mountain monk
Carpal Tunnel
Reged: 11/06/09
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Re: Beautiful, intriguing, elegant ideas
[Re: ColoHank]
#5595127  12/29/12 08:55 PM

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FirstSight:
I would say that the beauty of your example lies in the mathematics, not in the science, and that the line between the two is in itself interesting. I cannot think, offhand, of a scientific idea that is beautiful without it receiving a mathematical formulation. This is one of the main points of Penrose's The Road to Reality, section 34.2 (page 1014). I can think of beautiful experimentsNewton's prismbut scientific ideas...? On the other hand, mathematics is filled with beautyIMHO. Thanks for your example.
Dark skies.
Jack

Otto Piechowski
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Reged: 09/20/05
Loc: Lexington, KY

Re: Beautiful, intriguing, elegant ideas
[Re: Otto Piechowski]
#5595179  12/29/12 09:43 PM

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Making fire burn downwards.
In his Nicomachean Ethics, Aristotle asserted that persons are not born morally good or bad but are taught good behavior and bad behavior. This idea was the birth of all subsequent moral education in the western world. If good behavior could be learned, it could then be taught.
To make this point Aristotle contrasted moral values with things that happened "by nature". He pointed out that things which occurred "by nature" always happened the same way regardless of how many attempts were made to change their "way"; their "habit". One example he used was that although a person could be taught to be generous, a flame could never be taught to burn downwards.
However, in his 1869 Christmas lectures to children at the Royal Institution of Great Britain entitled The Chemical History of a Candle, Michael Faraday described and executed an experiment in which the fire of a candle was induced to burn downwards.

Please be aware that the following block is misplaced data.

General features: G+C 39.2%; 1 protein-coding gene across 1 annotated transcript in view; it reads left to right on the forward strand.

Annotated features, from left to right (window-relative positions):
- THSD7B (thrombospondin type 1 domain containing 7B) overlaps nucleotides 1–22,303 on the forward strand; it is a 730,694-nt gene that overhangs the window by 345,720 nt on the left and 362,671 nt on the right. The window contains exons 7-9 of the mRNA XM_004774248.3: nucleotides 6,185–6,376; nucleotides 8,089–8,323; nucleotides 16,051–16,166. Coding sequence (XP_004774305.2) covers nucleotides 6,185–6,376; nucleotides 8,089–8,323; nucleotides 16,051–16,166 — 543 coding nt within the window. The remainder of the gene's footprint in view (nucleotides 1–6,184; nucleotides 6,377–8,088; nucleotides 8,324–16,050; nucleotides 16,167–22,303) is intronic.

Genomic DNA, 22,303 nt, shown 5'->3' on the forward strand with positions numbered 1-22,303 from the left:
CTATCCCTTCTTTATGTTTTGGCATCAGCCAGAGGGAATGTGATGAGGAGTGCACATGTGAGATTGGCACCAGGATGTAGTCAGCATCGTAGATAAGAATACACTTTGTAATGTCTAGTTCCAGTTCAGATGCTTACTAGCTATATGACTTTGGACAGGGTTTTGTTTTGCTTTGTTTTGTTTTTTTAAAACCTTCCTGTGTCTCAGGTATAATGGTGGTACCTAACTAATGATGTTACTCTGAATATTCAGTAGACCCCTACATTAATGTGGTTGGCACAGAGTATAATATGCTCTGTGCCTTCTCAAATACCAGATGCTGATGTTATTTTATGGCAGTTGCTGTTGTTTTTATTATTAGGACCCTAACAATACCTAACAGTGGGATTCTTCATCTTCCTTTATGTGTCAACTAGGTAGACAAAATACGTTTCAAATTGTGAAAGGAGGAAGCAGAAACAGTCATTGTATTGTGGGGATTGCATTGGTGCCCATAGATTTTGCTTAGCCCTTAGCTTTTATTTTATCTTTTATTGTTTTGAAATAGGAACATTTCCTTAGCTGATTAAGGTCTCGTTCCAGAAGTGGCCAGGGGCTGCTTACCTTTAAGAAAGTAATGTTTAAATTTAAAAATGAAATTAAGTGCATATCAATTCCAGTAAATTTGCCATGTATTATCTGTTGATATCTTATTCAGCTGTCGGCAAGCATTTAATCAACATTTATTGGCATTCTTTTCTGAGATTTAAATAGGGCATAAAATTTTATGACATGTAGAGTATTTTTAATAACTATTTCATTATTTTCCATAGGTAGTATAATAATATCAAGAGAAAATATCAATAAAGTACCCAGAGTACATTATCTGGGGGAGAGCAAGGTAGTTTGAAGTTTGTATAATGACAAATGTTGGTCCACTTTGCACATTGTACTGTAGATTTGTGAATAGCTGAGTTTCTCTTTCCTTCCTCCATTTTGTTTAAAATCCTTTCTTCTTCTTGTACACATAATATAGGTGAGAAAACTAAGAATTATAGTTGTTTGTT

This novel idea, experiment and description in no way affect Aristotle's ethical ideas. However they do evidence an improvement of modern science compared to the more deductive methodology of ancient science; the importance of testing assumptions such as, fire always burns upwards.

Mike Casey
Reged: 11/11/04
Loc: El Pueblo de Nuestra SeĆ±ora l...

Re: Beautiful, intriguing, elegant ideas
[Re: Otto Piechowski]
#5595243  12/29/12 10:25 PM

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If true, the discovery of the Higgs boson.

Mister T
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Re: Beautiful, intriguing, elegant ideas
[Re: Mike Casey]
#5595625  12/30/12 07:02 AM

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NOBODY would be here discussing this if Ice didn't float....

Dave Mitsky
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Reged: 04/08/02
Loc: PA, USA, Planet Earth

Re: Beautiful, intriguing, elegant ideas
[Re: Mister T]
#5596190  12/30/12 01:39 PM

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Two equations from Sir Isaac certainly got the ball rolling: F=ma and F=Gm1m2/d^2
Dave Mitsky

Rick Woods